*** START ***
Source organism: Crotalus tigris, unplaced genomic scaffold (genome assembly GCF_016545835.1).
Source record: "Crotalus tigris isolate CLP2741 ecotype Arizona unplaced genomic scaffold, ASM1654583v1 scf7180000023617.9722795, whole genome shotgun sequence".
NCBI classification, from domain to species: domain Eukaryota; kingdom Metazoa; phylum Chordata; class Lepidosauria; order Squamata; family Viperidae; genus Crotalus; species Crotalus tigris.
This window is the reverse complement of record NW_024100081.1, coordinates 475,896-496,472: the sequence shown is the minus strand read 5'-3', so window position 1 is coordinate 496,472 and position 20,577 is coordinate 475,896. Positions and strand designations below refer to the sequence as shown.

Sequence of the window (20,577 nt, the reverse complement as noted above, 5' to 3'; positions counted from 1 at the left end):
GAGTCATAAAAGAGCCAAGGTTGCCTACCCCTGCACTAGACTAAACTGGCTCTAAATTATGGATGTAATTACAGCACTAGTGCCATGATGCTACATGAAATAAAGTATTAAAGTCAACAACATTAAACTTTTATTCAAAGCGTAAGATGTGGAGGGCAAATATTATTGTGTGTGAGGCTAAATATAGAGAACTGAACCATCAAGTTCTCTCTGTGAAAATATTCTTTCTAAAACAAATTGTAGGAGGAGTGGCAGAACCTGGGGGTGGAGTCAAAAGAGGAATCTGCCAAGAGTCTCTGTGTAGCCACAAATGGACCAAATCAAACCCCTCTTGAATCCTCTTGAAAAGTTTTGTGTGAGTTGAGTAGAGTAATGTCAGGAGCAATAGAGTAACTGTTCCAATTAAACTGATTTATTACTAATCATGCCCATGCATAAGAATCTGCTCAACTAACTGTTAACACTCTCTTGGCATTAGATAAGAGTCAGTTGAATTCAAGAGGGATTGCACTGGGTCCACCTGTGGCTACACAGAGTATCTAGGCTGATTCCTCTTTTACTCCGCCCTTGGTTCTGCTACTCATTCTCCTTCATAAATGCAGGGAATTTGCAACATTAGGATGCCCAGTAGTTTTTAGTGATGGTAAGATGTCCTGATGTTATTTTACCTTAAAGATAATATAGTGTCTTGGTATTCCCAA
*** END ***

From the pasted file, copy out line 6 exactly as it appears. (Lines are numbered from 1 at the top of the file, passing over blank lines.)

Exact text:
GAGTCATAAAAGAGCCAAGGTTGCCTACCCCTGCACTAGACTAAACTGGCTCTAAATTATGGATGTAATTACAGCACTAGTGCCATGATGCTACATGAAATAAAGTATTAAAGTCAACAACATTAAACTTTTATTCAAAGCGTAAGATGTGGAGGGCAAATATTATTGTGTGTGAGGCTAAATATAGAGAACTGAACCATCAAGTTCTCTCTGTGAAAATATTCTTTCTAAAACAAATTGTAGGAGGAGTGGCAGAACCTGGGGGTGGAGTCAAAAGAGGAATCTGCCAAGAGTCTCTGTGTAGCCACAAATGGACCAAATCAAACCCCTCTTGAATCCTCTTGAAAAGTTTTGTGTGAGTTGAGTAGAGTAATGTCAGGAGCAATAGAGTAACTGTTCCAATTAAACTGATTTATTACTAATCATGCCCATGCATAAGAATCTGCTCAACTAACTGTTAACACTCTCTTGGCATTAGATAAGAGTCAGTTGAATTCAAGAGGGATTGCACTGGGTCCACCTGTGGCTACACAGAGTATCTAGGCTGATTCCTCTTTTACTCCGCCCTTGGTTCTGCTACTCATTCTCCTTCATAAATGCAGGGAATTTGCAACATTAGGATGCCCAGTAGTTTTTAGTGATGGTAAGATGTCCTGATGTTATTTTACCTTAAAGATAATATAGTGTCTTGGTATTCCCAA